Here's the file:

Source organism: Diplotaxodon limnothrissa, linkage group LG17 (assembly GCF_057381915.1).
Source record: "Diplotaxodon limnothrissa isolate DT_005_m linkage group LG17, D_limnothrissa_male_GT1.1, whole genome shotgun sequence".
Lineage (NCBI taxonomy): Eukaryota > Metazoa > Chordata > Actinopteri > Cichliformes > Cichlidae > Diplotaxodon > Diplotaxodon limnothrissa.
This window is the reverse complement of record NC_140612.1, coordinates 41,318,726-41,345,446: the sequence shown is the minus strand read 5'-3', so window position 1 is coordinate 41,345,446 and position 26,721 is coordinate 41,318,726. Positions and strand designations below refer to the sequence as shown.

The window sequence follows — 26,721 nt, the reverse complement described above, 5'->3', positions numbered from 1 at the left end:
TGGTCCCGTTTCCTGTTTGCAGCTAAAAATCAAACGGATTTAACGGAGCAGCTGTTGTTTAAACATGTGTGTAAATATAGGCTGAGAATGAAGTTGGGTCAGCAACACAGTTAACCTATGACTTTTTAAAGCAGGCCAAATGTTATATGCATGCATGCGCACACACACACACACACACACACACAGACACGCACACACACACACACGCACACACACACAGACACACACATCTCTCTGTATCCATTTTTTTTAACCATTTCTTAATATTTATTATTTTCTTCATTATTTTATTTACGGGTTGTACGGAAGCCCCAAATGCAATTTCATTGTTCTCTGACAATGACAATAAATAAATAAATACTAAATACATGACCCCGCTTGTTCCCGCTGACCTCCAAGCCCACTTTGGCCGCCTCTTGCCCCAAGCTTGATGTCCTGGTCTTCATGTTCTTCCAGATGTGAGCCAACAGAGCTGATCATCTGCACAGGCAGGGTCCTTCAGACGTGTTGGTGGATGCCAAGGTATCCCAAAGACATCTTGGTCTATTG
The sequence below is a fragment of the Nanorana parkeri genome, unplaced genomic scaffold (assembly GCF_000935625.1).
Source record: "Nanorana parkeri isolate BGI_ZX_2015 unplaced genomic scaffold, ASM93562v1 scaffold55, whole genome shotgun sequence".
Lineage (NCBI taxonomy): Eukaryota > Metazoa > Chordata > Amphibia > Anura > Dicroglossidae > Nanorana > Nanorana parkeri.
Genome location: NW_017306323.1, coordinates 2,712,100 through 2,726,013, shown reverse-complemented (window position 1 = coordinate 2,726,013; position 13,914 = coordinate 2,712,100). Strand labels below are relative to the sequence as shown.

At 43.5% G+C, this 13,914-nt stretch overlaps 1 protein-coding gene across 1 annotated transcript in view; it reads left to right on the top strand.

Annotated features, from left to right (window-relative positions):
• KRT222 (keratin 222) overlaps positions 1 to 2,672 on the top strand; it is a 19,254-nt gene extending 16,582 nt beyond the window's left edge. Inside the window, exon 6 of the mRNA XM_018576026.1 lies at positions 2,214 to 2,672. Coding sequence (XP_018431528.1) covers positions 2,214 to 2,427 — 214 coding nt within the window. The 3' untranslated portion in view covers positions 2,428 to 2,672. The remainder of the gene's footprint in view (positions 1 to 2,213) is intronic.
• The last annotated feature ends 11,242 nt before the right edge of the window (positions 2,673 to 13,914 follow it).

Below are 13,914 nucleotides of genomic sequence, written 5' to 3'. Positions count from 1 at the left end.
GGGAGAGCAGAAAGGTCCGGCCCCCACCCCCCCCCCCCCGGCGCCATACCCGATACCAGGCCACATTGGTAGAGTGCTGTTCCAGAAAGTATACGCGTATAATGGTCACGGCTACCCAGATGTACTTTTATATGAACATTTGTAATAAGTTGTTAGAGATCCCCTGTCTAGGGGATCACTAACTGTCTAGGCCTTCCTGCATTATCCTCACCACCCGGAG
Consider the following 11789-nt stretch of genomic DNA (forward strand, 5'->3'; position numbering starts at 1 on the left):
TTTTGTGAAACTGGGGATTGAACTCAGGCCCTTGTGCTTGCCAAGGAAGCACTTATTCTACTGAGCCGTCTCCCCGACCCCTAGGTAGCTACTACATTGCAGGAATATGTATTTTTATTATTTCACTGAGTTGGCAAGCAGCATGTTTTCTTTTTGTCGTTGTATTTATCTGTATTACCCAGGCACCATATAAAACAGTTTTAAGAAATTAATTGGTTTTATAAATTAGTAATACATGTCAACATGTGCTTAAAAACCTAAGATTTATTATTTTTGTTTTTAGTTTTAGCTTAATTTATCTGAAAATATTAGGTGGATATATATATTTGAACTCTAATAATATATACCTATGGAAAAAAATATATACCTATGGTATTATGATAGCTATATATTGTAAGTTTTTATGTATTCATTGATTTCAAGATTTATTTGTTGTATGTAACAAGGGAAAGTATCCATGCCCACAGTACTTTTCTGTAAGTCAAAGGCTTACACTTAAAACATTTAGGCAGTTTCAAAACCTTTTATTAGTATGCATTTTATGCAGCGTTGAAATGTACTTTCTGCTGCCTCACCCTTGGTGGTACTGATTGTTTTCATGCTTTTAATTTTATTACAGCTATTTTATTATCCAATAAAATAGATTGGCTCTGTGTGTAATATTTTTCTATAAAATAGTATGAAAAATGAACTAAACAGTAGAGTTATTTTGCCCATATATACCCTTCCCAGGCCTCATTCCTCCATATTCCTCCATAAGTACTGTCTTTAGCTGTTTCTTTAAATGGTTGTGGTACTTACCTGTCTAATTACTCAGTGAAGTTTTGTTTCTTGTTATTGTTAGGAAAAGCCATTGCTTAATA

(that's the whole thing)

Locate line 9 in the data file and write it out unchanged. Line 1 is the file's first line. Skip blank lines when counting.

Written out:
Lineage (NCBI taxonomy): Eukaryota > Metazoa > Chordata > Amphibia > Anura > Dicroglossidae > Nanorana > Nanorana parkeri.